Reuters International

Rodrigo Duterte, Philippine presidential candidate and a local mayor raises his fist during a motorcade campaign at Cainta Rizal, east of Manila April 12, 2016. REUTERS/Romeo Ranoco

(reuters_tickers)

By Karen Lema and Manuel Mogato

MANILA (Reuters) - A presidential election in the Philippines could go down to the wire after an offensive gaffe by frontrunner Rodrigo Duterte about a rape victim caused outrage and could mean losses of crucial swing votes with just three weeks to go.

The tough-talking mayor has the edge in opinion polls over Senator Grace Poe but as condemnation poured in for a second day, focus shifted to whether Duterte's remarks and his refusal to apologise could cost him the presidency.

A clip appeared on YouTube over the weekend of Duterte at a recent rally recalling a 1989 prison riot in which an Australian missionary was killed, and inmates had lined up to rape her.

In what sounded like a joke, Duterte said the victim was "beautiful" and as mayor of Davao city where it took place, he should have been first in the queue.

"He crossed the line," said Ramon Casiple of the Institute for Political and Electoral Reforms in the Philippines. "He may have given Poe the keys to the presidency."

Social media users expressed their outrage and echoed comments by Duterte's opponents denouncing him as crass and unfit to be president.

Australian ambassador to the Philippines Amanda Gorely said rape "should never be joked about" and U.S. counterpart Philip Goldberg said his country would not condone any statement anywhere that trivialised rape and murder.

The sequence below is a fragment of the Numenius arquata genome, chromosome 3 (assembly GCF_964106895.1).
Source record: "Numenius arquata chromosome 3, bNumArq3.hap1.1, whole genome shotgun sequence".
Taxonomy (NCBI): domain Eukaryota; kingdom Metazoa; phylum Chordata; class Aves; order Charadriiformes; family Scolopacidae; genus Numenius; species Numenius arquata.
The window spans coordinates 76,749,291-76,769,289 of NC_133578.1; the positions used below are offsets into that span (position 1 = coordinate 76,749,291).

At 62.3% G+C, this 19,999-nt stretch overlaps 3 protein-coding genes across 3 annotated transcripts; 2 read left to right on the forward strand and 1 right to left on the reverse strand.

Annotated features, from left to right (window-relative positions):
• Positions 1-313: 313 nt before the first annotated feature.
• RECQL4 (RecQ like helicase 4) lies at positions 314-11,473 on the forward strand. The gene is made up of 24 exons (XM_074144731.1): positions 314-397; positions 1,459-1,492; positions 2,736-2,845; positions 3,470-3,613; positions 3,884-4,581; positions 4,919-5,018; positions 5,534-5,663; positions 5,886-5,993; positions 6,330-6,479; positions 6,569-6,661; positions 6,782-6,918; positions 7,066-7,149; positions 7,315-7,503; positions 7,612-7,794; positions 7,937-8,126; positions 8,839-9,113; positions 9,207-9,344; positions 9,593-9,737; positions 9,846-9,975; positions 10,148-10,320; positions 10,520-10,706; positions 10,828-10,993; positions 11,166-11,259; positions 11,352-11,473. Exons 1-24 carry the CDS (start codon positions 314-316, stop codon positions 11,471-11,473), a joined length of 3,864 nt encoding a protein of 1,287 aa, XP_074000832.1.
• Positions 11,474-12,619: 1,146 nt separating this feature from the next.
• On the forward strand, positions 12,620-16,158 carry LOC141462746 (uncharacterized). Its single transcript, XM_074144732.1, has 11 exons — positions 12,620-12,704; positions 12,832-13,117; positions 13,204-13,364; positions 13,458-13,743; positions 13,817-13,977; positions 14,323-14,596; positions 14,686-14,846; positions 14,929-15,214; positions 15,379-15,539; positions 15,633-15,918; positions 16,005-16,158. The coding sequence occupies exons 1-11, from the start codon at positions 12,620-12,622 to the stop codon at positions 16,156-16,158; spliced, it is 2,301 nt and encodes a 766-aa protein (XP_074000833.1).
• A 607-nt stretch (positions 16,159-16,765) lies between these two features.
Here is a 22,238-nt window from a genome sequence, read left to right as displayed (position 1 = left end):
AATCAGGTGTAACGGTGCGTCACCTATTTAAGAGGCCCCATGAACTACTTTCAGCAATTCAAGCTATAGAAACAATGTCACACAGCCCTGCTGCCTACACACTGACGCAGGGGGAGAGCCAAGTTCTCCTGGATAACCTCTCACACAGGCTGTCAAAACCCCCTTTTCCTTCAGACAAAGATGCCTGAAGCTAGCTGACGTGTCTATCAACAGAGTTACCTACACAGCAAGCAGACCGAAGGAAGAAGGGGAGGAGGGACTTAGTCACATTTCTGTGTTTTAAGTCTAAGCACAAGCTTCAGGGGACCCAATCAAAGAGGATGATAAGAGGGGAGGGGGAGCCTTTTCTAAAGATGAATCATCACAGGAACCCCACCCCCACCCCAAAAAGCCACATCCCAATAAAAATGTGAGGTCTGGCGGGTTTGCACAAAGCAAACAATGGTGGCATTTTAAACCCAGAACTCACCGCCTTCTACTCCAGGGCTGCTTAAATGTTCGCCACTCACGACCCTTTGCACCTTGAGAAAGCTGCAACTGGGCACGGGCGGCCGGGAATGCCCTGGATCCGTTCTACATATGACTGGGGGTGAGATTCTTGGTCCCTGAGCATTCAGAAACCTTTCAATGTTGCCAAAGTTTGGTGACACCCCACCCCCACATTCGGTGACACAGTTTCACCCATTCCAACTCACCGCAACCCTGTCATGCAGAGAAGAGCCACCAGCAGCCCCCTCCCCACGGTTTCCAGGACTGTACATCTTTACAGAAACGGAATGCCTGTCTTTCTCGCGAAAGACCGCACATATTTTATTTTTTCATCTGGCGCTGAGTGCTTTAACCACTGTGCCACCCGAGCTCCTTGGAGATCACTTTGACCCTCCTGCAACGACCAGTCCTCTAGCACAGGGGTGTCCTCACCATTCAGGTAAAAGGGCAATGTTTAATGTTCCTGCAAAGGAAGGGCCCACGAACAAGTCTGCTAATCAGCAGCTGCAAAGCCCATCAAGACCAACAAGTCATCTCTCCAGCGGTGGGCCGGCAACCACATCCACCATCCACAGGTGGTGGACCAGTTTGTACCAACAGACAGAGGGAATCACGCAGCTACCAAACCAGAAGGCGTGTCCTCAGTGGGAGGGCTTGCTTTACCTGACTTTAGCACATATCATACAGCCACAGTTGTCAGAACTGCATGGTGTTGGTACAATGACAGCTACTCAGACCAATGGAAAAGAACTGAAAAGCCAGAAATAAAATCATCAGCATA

Duterte has cultivated an image as a crime-busting political hard man and his inflammatory campaign speeches and no-holds-barred approach have endeared him to many Filipinos.

Poe's running mate, Francis Escudero, said he expected it would see Duterte lose "soft votes", or 5-8 points in polls.

Duterte moved ahead of schoolteacher-turned-senator Poe in opinion polls last week, but experts said the comment could be decisive in a tight race and push undecided women voters towards his main opponent.

"He has been testing the limits of civility ... but he's unleashed a hornets' nest with this rape joke," said Julio Teehankee, dean of political science at Manila's De La Salle University.

"This will have an impact on him and it's too close, three weeks to go, then you make this major blunder. Last week, the momentum was on his side, he was about to break away."

Duterte reiterated his comment was taken out of context and refused to apologise for repeating words he had used in anger in 1989. He regretted the "gutter language" he used, but said that was part of his tough upbringing.

The remark could make for a more exciting race, but Duterte's core support should remain intact.

"It all goes back to this phenomenon: Voters in the Philippines are people-oriented, hardly issue-oriented," said Catholic priest Ranhilio Aquino, dean of the San Beda Graduate School of Law.

"People who are committed to him will remain committed to him."

(Additional reporting by Neil Jerome Morales; Writing by Martin Petty; Editing by Nick Macfie)

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